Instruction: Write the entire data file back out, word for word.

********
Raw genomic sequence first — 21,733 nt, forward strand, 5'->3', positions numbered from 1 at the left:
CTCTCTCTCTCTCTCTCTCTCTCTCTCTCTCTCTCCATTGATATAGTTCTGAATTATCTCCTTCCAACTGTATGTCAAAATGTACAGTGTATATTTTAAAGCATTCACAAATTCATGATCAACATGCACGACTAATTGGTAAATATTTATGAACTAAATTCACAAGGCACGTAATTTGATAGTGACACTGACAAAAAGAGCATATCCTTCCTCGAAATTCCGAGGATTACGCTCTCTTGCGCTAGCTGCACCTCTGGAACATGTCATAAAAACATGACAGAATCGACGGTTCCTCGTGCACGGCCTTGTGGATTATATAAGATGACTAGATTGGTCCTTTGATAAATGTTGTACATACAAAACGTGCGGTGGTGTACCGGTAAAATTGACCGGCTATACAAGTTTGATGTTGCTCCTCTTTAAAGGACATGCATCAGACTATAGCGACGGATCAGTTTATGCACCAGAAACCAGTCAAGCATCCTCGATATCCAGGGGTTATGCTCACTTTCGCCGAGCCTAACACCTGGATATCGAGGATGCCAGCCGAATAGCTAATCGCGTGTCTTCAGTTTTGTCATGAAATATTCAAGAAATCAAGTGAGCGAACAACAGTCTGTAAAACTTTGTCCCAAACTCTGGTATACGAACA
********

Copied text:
Raw genomic sequence first — 21,733 nt, forward strand, 5'->3', positions numbered from 1 at the left:
CTCTCTCTCTCTCTCTCTCTCTCTCTCTCTCTCTCCATTGATATAGTTCTGAATTATCTCCTTCCAACTGTATGTCAAAATGTACAGTGTATATTTTAAAGCATTCACAAATTCATGATCAACATGCACGACTAATTGGTAAATATTTATGAACTAAATTCACAAGGCACGTAATTTGATAGTGACACTGACAAAAAGAGCATATCCTTCCTCGAAATTCCGAGGATTACGCTCTCTTGCGCTAGCTGCACCTCTGGAACATGTCATAAAAACATGACAGAATCGACGGTTCCTCGTGCACGGCCTTGTGGATTATATAAGATGACTAGATTGGTCCTTTGATAAATGTTGTACATACAAAACGTGCGGTGGTGTACCGGTAAAATTGACCGGCTATACAAGTTTGATGTTGCTCCTCTTTAAAGGACATGCATCAGACTATAGCGACGGATCAGTTTATGCACCAGAAACCAGTCAAGCATCCTCGATATCCAGGGGTTATGCTCACTTTCGCCGAGCCTAACACCTGGATATCGAGGATGCCAGCCGAATAGCTAATCGCGTGTCTTCAGTTTTGTCATGAAATATTCAAGAAATCAAGTGAGCGAACAACAGTCTGTAAAACTTTGTCCCAAACTCTGGTATACGAACA